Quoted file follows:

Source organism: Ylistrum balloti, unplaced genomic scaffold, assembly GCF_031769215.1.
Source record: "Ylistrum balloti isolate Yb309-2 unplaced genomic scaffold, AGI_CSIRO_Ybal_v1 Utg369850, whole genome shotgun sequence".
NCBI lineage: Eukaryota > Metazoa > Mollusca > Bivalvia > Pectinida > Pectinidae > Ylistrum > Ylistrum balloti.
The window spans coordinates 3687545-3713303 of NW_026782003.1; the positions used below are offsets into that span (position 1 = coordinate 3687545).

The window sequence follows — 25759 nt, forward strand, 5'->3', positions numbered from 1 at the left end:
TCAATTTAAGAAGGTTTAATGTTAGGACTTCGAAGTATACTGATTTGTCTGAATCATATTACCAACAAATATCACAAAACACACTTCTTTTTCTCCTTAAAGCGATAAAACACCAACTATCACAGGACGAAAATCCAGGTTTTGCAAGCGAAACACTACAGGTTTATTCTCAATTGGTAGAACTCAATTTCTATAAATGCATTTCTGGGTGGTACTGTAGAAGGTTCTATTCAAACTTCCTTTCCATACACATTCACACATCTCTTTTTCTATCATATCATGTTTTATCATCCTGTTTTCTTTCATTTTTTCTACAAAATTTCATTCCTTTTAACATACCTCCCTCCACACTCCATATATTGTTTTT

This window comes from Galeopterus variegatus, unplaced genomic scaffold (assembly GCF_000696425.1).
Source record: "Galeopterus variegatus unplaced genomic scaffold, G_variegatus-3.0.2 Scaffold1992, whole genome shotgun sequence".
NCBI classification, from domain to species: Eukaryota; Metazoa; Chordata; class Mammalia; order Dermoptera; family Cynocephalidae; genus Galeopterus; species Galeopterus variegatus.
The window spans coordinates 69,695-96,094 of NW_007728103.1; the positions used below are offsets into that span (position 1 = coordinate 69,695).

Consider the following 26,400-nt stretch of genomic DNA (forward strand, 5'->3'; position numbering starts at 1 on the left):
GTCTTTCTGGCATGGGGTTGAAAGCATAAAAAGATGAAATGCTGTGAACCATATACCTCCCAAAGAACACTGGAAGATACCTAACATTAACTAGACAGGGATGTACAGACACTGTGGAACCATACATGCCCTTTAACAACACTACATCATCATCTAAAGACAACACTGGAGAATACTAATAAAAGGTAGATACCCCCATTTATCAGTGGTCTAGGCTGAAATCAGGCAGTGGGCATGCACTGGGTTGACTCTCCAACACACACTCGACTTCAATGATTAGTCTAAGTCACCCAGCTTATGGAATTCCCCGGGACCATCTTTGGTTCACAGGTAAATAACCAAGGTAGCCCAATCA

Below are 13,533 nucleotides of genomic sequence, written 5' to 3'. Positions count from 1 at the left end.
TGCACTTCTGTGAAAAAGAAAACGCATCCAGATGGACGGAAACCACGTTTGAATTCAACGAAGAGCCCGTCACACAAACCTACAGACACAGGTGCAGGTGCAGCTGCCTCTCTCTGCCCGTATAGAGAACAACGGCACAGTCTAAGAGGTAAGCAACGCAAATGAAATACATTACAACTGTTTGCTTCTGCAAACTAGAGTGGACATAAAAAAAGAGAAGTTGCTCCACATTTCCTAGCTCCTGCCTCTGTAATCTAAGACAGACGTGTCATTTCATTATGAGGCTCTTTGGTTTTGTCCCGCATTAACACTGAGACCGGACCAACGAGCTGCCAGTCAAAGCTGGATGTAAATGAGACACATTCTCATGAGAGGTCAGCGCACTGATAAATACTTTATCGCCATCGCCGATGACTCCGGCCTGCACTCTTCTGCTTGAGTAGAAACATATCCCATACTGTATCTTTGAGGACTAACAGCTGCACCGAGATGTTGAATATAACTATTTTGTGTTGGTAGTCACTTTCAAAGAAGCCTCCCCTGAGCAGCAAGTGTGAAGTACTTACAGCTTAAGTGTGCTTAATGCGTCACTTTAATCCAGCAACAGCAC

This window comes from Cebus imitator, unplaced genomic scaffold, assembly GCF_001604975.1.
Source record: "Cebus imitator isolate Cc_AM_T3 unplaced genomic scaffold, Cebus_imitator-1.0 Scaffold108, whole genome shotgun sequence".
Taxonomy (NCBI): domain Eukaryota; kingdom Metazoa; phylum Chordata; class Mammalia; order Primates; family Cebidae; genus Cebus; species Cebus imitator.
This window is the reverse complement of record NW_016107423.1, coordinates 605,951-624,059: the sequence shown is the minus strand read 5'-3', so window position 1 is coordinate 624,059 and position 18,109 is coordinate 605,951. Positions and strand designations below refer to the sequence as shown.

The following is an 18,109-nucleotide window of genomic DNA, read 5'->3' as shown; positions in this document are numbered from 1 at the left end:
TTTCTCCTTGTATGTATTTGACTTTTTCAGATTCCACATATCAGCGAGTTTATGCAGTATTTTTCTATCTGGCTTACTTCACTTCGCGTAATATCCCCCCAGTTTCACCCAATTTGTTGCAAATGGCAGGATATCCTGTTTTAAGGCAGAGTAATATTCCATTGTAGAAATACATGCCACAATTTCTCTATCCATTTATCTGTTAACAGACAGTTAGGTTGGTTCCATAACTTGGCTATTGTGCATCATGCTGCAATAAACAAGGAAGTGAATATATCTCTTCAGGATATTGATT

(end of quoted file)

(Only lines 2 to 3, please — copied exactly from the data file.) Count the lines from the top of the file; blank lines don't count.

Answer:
Source record: "Ylistrum balloti isolate Yb309-2 unplaced genomic scaffold, AGI_CSIRO_Ybal_v1 Utg369850, whole genome shotgun sequence".
NCBI lineage: Eukaryota > Metazoa > Mollusca > Bivalvia > Pectinida > Pectinidae > Ylistrum > Ylistrum balloti.